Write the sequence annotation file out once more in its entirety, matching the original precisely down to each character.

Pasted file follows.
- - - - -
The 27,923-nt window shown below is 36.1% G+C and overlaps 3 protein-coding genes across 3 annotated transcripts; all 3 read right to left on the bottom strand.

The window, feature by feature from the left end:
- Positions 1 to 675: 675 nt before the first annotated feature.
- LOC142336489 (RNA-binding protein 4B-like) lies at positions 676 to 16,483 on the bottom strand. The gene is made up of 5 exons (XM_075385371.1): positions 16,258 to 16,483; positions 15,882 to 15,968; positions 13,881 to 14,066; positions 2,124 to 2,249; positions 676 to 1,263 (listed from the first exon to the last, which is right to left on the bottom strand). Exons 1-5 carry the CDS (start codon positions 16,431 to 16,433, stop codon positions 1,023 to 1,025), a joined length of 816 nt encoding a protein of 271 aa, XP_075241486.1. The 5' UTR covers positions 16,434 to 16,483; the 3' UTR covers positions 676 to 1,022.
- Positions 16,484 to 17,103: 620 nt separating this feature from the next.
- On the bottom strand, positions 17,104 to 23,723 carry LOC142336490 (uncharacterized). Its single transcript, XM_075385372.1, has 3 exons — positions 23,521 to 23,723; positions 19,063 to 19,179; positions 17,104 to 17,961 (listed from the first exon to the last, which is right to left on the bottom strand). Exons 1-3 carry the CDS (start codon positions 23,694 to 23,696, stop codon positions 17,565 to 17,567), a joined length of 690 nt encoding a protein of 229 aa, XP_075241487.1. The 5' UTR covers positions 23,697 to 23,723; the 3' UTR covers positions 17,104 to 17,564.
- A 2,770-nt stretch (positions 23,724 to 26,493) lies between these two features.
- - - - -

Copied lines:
The 27,923-nt window shown below is 36.1% G+C and overlaps 3 protein-coding genes across 3 annotated transcripts; all 3 read right to left on the bottom strand.

The window, feature by feature from the left end:
- Positions 1 to 675: 675 nt before the first annotated feature.
- LOC142336489 (RNA-binding protein 4B-like) lies at positions 676 to 16,483 on the bottom strand. The gene is made up of 5 exons (XM_075385371.1): positions 16,258 to 16,483; positions 15,882 to 15,968; positions 13,881 to 14,066; positions 2,124 to 2,249; positions 676 to 1,263 (listed from the first exon to the last, which is right to left on the bottom strand). Exons 1-5 carry the CDS (start codon positions 16,431 to 16,433, stop codon positions 1,023 to 1,025), a joined length of 816 nt encoding a protein of 271 aa, XP_075241486.1. The 5' UTR covers positions 16,434 to 16,483; the 3' UTR covers positions 676 to 1,022.
- Positions 16,484 to 17,103: 620 nt separating this feature from the next.
- On the bottom strand, positions 17,104 to 23,723 carry LOC142336490 (uncharacterized). Its single transcript, XM_075385372.1, has 3 exons — positions 23,521 to 23,723; positions 19,063 to 19,179; positions 17,104 to 17,961 (listed from the first exon to the last, which is right to left on the bottom strand). Exons 1-3 carry the CDS (start codon positions 23,694 to 23,696, stop codon positions 17,565 to 17,567), a joined length of 690 nt encoding a protein of 229 aa, XP_075241487.1. The 5' UTR covers positions 23,697 to 23,723; the 3' UTR covers positions 17,104 to 17,564.
- A 2,770-nt stretch (positions 23,724 to 26,493) lies between these two features.